Tag Archives: The Beatles

Jew of the Week: Billy Joel

Piano Man

William Martin Joel (b. 1949) was born in New York to an immigrant Jewish family with German and English heritage. Both of his parents were music enthusiasts, and compelled little Billy to start piano lessons at age 4. Often picked on as a teen, he decided to take up boxing and soon became an amateur champion. He only retired from boxing after seriously breaking his nose. To support his impoverished family, Joel played piano at a bar most nights. Because of this, he missed many exams and failed to graduate from high school. He decided to pursue a music career instead, inspired by the success of The Beatles. Joel first played for a number of bands, including the Echoes, the Emeralds, the Lost Souls, the Hassles, and Attila. He recorded his first solo album in 1970, but it did not do well. He went on tour and at one point opened for The Beach Boys. In 1972, Joel signed with Columbia Records and moved to LA. The first album was Piano Man, with its eponymous hit song making Joel famous. (“Piano Man” was later ranked among the 500 Greatest Songs of All Time by Rolling Stone.) His 1977 album The Stranger became Columbia Records’ all-time bestseller. In 1987, Joel performed in the Soviet Union, one of the first Americans to do so. All in all, Joel produced 13 albums, winning 5 Grammy Awards (out of 23 nominations) and selling over 160 million records worldwide. He is America’s fourth-best-selling solo artist. He was inducted into the Rock and Roll Hall of Fame in 1999, and has a star on the Hollywood Walk of Fame. He has also been awarded 7 honourary degrees. Aside from music, Joel is passionate about boating and runs the Long Island Boat Company as a side-business. Despite nearing his 73rd birthday, he is still performing.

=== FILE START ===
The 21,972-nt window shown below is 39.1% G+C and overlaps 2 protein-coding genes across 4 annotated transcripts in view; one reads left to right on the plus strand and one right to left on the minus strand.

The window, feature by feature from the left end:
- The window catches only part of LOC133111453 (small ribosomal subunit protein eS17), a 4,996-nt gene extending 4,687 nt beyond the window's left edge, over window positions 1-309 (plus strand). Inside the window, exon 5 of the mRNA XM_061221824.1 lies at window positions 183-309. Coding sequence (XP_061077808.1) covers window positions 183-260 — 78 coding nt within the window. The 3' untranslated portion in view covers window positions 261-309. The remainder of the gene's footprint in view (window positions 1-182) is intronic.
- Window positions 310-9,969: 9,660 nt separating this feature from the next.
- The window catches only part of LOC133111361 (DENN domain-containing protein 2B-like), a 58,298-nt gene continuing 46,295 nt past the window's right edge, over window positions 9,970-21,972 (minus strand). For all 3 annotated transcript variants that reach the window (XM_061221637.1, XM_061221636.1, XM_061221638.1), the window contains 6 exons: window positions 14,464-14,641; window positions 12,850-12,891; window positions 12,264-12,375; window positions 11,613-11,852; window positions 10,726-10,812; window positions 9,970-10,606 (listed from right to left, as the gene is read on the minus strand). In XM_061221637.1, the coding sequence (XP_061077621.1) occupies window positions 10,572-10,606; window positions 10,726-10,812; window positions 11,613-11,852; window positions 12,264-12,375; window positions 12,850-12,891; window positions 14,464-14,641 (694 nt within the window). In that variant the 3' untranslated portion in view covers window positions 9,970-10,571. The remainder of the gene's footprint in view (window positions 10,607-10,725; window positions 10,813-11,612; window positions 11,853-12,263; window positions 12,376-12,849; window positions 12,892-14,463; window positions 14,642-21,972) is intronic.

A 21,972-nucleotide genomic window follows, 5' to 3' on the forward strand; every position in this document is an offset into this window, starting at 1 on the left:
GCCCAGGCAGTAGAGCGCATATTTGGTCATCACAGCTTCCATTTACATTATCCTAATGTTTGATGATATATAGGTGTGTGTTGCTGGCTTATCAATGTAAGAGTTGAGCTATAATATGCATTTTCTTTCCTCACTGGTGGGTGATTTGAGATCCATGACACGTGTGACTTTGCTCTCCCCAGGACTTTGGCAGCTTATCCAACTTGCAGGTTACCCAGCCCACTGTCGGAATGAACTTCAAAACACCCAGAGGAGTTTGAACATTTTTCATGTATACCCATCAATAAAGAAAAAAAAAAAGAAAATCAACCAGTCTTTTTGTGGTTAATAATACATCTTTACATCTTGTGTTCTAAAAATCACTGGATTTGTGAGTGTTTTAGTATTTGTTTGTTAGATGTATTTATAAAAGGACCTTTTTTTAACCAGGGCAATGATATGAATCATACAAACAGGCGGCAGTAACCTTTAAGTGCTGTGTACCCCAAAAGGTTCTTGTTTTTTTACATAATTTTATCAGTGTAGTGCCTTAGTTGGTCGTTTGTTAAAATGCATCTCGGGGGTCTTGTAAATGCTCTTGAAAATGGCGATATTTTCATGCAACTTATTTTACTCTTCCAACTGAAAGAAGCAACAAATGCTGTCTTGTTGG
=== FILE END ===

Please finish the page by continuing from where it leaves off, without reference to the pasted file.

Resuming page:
Purim Begins Tonight! Chag Sameach!

The Purim Code That Prophesied the Nazi Nuremberg Trials

Purim-themed posts from the Jew of the Week archives: Esther, Mordechai, and Daniel

Words of the Week

I have frequently had cause to comment upon the extraordinary generosity and liberality of the American Jews in their charitable contributions. Indeed, their voluntary contributions exceed that of any other American group, and range from the stinted savings of the poorest workman to the full outpouring of those in more fortunate positions.
– President Herbert Hoover

Jew of the Week: Brian Epstein

The Fifth Beatle